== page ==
The story of David is a story of courage, jealousy, loyalty, betrayal and forgiveness. Courage is a small shepherd deciding to fight a 6 cubit and a span tall giant. David, the youngest of the sons of Jesse, was brave enough (or stupid enough) to accept Goliath's challenge. One man from each side would fight, and the winner would let his side subdue the looser side. I still don't understand how they let the crazy kid go. It was almost an impossible situation.  As Saul said, "Thou art not able to go against this Philistine to fight with him: for thou art but a youth, and he a man of war from his youth. " (Samuel I 17:32).

David and Goliath in war field. David defeated Goliath
Obviously David did have the advantage of being on God's side, so in the end, the duel was very unfair, but for the Philistine's side. Saul let David go on his quest to kill Goliath, and later was very thankful. However, this gave David a lot more popularity than Saul had ever gained. What's worse is that David was a better than Saul in pretty much everything. Even the women were aware of this and they happily sang, "Saul hath slain his thousands, and David his ten thousands." (Samuel I 18:7). This made Saul go green with envy. Such were his feelings of hate and envy, he attempted murder two times, sent him on a suicide mission (although it didn't end up too bad for David) and later laid a heavy pursuit on him. All of his attempts to destroy David were rebutted by David's excellent behaviour and God's help. Like the book said, "And David went out whithersoever Saul sent him, and behaved himself wisely:" (Samuel I 18:5). In the end, Saul was never able to kill David or get rid of his jealousy.
This story is very divided into loyalty ad betrayal. David was very loyal to Saul, and he worked for him as a loyal servant. However, he did go to the Philistine side when Saul started hunting him down, betraying the Israelites. Jonathan was also involved in a loyalty/betrayal dilemma. He "loved" his friend David, and became a truly loyal friend. As the book said, "Jonathan and David made a covenant, because he loved him as his own soul." (Samuel I 18:3). This loyalty however, was intercepted with a duty to his father. He couldn't be a loyal friend and at the same time a loyal son, especially since Saul wanted to kill David. When Jonathan helped David escape, he did remain a true friend, but he betrayed his father.
In the end, it all came down to one thing: forgiveness. After his heavy pursuit, Saul was found by David helpless, but he decide not to kill him. He forgave him for all he made him suffer (and run), and let him live. In return, Saul promised not to hunt him down again, and they both reconciled. David remained a loyal friend and servant, because even after all Saul had done to him, he went back to give him a proper burial after he'd been murdered at war. David found all the pieces of Saul and Jonathan's bodies (which had been cut in pieces ad hung in different places) and buried them.

The Crimes of King David

the King David with his harp
 Time has changed David a lot. I remember when he first appeared as the youngest of Jesse's sons. He was so young and so devoted to God he intended to kill Goliath with a simple stone. As soon as he started becoming older, his morals began changing. They didn't seem much at first. He sacked the house of one of his wives husband, but that didn't seem to have a negative impact on his image. He still was very devoted to God and respected him so much. For example, he didn't kill Saul because he was "one of God's anointed." (Samuel I 26:23). And then he became king.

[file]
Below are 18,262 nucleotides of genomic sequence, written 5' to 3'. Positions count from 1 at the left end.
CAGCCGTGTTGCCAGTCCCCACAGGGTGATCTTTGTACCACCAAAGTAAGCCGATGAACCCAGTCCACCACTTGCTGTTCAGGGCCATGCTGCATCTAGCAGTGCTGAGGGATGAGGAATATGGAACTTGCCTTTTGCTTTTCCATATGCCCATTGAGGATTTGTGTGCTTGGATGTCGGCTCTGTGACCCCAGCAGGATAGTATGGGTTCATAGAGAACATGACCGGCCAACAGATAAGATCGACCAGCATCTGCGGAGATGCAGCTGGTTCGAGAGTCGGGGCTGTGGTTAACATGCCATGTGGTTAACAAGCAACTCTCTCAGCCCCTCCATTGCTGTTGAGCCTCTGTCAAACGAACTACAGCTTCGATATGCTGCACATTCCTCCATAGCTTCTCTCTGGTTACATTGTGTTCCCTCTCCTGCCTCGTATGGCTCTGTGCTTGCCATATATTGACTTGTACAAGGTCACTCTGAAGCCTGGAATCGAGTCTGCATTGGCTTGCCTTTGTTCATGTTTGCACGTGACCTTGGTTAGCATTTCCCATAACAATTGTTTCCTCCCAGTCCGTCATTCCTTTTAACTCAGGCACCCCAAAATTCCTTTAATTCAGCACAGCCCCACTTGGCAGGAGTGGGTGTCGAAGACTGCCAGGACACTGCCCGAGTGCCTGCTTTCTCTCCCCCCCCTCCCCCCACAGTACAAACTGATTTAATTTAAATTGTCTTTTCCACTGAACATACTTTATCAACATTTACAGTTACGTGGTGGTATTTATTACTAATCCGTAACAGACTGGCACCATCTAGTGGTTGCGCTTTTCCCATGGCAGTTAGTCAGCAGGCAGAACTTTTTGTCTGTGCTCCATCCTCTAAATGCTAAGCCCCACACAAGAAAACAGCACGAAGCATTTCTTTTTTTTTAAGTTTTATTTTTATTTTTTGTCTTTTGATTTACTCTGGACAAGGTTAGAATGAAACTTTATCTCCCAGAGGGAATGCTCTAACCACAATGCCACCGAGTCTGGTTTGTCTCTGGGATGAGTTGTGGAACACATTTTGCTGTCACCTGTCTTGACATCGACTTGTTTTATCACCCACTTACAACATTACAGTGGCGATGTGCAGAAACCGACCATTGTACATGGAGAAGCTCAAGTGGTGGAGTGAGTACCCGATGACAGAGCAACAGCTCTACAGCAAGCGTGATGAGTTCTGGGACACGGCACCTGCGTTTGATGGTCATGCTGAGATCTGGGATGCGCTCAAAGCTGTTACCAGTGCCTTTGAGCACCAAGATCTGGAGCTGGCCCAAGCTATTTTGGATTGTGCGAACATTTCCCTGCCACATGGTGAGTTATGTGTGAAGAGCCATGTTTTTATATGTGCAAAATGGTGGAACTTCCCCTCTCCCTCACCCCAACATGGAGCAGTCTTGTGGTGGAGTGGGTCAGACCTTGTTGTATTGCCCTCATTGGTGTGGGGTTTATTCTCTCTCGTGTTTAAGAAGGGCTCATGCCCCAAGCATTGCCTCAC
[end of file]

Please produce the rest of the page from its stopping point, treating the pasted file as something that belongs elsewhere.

Greediness and ambition can really twist a person's morals. When he finally gets to be king, he starts spreading his territory rapidly. In doing so, he kills thousands of innocent people, and sacks city after city. He even turned the lame and the blind into his personal enemies. Why would he do that? He literally said so, "the lame and the blind, that are hated of David’s soul," (Samuel II 5:8). Isn't a king supposed to have mercy on the week and the less fortunate? He conquered city after city mercilessly. Like he did with Metheg-ammah city:
"David took Metheg-ammah out of the hand of the Philistines. And he smote Moab, and measured them with a line, casting them down to the ground; even with two lines measured he to put to death, and with one full line to keep alive. And so the Moabites became David’s servants, and brought gifts." (Samuel II 8:1-2).
During this time, merciless conquering isn't so bad. It's actually part of forming nations, and nobody takes it so seriously. Some think it's even justifiable. What David did that really messed everything up was commit adultery against Uriah. He lay with his wife Bathsheba, and she became pregnant. What's worse is that he then tries (and succeeds) to kill Uriah. David marries Bathsheba, and she has his son. It's so unfair that David, a king who has all the riches in the world and a lot of wives, can take the only precious thing Uriah had, which was his beloved wife. Like Nathan's metaphor said:
"There were two men in one city; the one rich, and the other poor. The rich man had exceeding many flocks and herds: But the poor man had nothing, save one little ewe lamb, which he had bought and nourished up: and it grew up together with him, and with his children; it did eat of his own meat, and drank of his own cup, and lay in his bosom, and was unto him as a daughter." (Samuel II 12.1-4).
It's actually fair that God gives him all that punishment for his crimes. Apart from making his kingdom full of turmoil, he killed his son. David deserved it for being such a greedy and ambitious pig. So much power went into his head and finished all the morals he had. Most men in power tend to loose their morals.